name with spazce

I need a script that rename each file in a file system ending with a dot
with the same name without the dot.
The files contains spaces.
Who is Participating?
I wear a lot of hats...

"The solutions and answers provided on Experts Exchange have been extremely helpful to me over the last few years. I wear a lot of hats - Developer, Database Administrator, Help Desk, etc., so I know a lot of things but not a lot about one thing. Experts Exchange gives me answers from people who do know a lot about one thing, in a easy to use platform." -Todd S.

make the following script:
-- file:
# removes dot
mv $FILENAME `echo $FILENAME | awk '{printf ("%s", substr ($0, 0, length ($0) - 1));}'`
-- end of file

Then run

find / -name "*." -exec $PATH_TO_RMDOT/ '{}' \;


Experts Exchange Solution brought to you by

Your issues matter to us.

Facing a tech roadblock? Get the help and guidance you need from experienced professionals who care. Ask your question anytime, anywhere, with no hassle.

Start your 7-day free trial
Of course, substitute $PATH_TO_RMDOT with a real path ;)
anacletoAuthor Commented:
I'm sorry but this script doesn't work.
Cloud Class® Course: Certified Penetration Testing

This CPTE Certified Penetration Testing Engineer course covers everything you need to know about becoming a Certified Penetration Testing Engineer. Career Path: Professional roles include Ethical Hackers, Security Consultants, System Administrators, and Chief Security Officers.

Okay, let's see - what is the error?
(What does it output?)

I tested it on my platform - it was ok.
anacletoAuthor Commented:
I'm using ksh on aix 4.3.

Usage: mv [-i | -f]  [--] src target
   or: mv [-i | -f]  [--] src1 ... srcN directory

I think that the problem is with
mv $FILENAME `echo $FILENAME | awk '{printf ("%s", substr ($0, 0, length ($0) - 1));}'`
where filename is a name with spaces....
Have you tried with name with blank inside?
Oh my - i guess you're right.
I thought of blanks in one case and forgot the other.
So, you need to change that line to the following:

mv "$FILENAME" "`echo \"$FILENAME\" | awk '{printf (\"%s\", substr ($0, 0, length ($0) - 1));}'`"

I hope this will help.
Please comment if there are other errors.

PS: if you want to rename only FILES (as said in the first message), then you need to issue more specific find:

find / -name "*." -type f -exec $PATH_TO_RMDOT/ '{}' \;

That will leave directories and links and devices as they are.

anacletoAuthor Commented:
Now It is working,and as a workaround I could accept it.
But I have asked ascript to install in my environment...

Could you help me?
ps:we are very close..
Eeeh, i don't quite catch what you really need. If you need a script that performs those actions, just put 'find' command with parameters shown above into another script file and there you have it.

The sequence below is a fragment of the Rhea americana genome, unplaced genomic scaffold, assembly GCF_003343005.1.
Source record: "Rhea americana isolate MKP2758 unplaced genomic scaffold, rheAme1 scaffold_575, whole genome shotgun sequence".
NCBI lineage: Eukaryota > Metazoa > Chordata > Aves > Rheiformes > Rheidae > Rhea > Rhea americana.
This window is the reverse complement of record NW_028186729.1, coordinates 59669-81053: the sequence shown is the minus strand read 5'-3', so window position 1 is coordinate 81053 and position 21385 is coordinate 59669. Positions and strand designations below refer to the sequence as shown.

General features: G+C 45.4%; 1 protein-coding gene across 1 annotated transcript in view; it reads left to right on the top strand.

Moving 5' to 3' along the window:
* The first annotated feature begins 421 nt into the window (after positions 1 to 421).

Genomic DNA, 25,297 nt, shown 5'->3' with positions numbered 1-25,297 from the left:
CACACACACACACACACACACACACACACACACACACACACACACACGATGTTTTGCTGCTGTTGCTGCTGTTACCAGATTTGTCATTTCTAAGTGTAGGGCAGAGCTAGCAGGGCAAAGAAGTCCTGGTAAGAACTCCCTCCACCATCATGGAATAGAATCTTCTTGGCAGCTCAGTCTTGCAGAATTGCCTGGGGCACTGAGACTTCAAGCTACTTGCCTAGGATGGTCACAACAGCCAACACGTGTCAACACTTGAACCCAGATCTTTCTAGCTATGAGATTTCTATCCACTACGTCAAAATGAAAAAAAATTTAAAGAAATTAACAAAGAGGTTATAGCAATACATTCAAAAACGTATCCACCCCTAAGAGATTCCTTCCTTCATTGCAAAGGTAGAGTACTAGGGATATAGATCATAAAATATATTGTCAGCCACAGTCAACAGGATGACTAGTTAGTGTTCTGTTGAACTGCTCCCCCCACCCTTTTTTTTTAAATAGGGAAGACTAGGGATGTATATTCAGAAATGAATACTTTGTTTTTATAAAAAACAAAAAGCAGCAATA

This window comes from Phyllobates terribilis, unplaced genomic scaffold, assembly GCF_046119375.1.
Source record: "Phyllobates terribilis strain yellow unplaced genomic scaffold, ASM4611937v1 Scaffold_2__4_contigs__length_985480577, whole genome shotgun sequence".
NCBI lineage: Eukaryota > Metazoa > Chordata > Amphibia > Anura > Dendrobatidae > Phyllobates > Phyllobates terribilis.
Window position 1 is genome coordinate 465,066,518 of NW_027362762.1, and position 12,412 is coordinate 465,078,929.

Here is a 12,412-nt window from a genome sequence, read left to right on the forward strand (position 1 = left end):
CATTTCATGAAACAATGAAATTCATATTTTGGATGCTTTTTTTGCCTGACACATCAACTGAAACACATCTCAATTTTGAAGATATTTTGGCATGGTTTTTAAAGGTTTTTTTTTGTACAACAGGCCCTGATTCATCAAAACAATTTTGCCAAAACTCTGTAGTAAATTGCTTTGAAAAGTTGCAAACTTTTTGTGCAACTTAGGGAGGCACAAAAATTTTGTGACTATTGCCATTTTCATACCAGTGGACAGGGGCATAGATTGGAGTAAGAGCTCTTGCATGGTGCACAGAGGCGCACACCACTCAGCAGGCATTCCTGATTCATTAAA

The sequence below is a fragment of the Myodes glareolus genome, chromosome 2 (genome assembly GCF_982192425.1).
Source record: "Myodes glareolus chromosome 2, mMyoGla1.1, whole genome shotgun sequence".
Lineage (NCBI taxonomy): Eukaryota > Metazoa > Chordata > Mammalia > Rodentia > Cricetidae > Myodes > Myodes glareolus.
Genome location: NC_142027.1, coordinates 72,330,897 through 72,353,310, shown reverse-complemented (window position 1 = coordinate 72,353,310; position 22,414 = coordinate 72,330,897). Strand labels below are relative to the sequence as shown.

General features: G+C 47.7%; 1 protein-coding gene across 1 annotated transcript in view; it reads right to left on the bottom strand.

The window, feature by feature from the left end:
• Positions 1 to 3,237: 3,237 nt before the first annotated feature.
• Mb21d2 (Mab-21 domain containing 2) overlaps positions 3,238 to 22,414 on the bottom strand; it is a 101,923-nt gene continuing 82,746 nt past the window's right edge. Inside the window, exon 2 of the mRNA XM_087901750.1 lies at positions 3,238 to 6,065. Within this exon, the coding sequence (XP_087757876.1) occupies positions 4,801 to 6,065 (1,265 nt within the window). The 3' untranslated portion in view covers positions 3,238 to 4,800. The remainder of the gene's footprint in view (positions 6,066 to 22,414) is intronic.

Yes, you will have two scripts actually, but does it matter?

Please clear up with this and i think i can help you.

anacletoAuthor Commented:
There are two point in my request.
1) I prefer to have only one script for doing jobs.It's easier to mantain e remember what things are for.
2) It's a scholastic question regarding filenames that contains spaces.

It was my request "I need a script that rename each file in a file ..."


Okay, i take it that you need only one script. Unfortunately, it's not obvious how to make "find" run several commands with {} argument, so i propose a workaround here - it is ONE script:

-- start of
# This script will remove all dots
# from the end of files by issuing
# find command ans executing itself
# for each filename

# Important: Run this script without parameters

# Put here path to this script


if [ "x$FILENAME" = "x" ]; then
# this is main call without parameters

  find / -name "*." -type f -exec  $PATH_TO_SELF/ '{}' \;

# this is call from find - remove dot

  mv "$FILENAME" "`echo \"$FILENAME\" | awk '{printf (\"%s\", substr ($0, 0, length ($0) - 1));}'`"


# That's it.
-- end of file
Oh my, i am really stupid ;)
You may remove $PATH_TO_SELF here - just change 'find' command to

find / -name "*." -type f -exec  $0 '{}' \;

anacletoAuthor Commented:
Good suggestions. But It's not exactly what I'm lookin for.(consider the second point..)
I can grade this wiht good. if you want more. You can go on...

It's up to you.
> 2) It's a scholastic question regarding filenames that contains spaces.

So, what's the question?
You can manipulate filenames that contain spaces, but you need to make your shell understand that this is really one parameter and not two-or-more.
For example,
    mv my pretty file my pretty dir/
will run mv command with $1=my $2=pretty etc., and
    mv "my pretty file" "my pretty dir"/
will run mv command with $1=my pretty file and $2=my pretty dir.

I think that's pretty plain, and if you need more explanation, please ask more concrete questions.
It's more than this solution.Get answers and train to solve all your tech problems - anytime, anywhere.Try it for free Edge Out The Competitionfor your dream job with proven skills and certifications.Get started today Stand Outas the employee with proven skills.Start learning today for free Move Your Career Forwardwith certification training in the latest technologies.Start your trial today
Unix OS

From novice to tech pro — start learning today.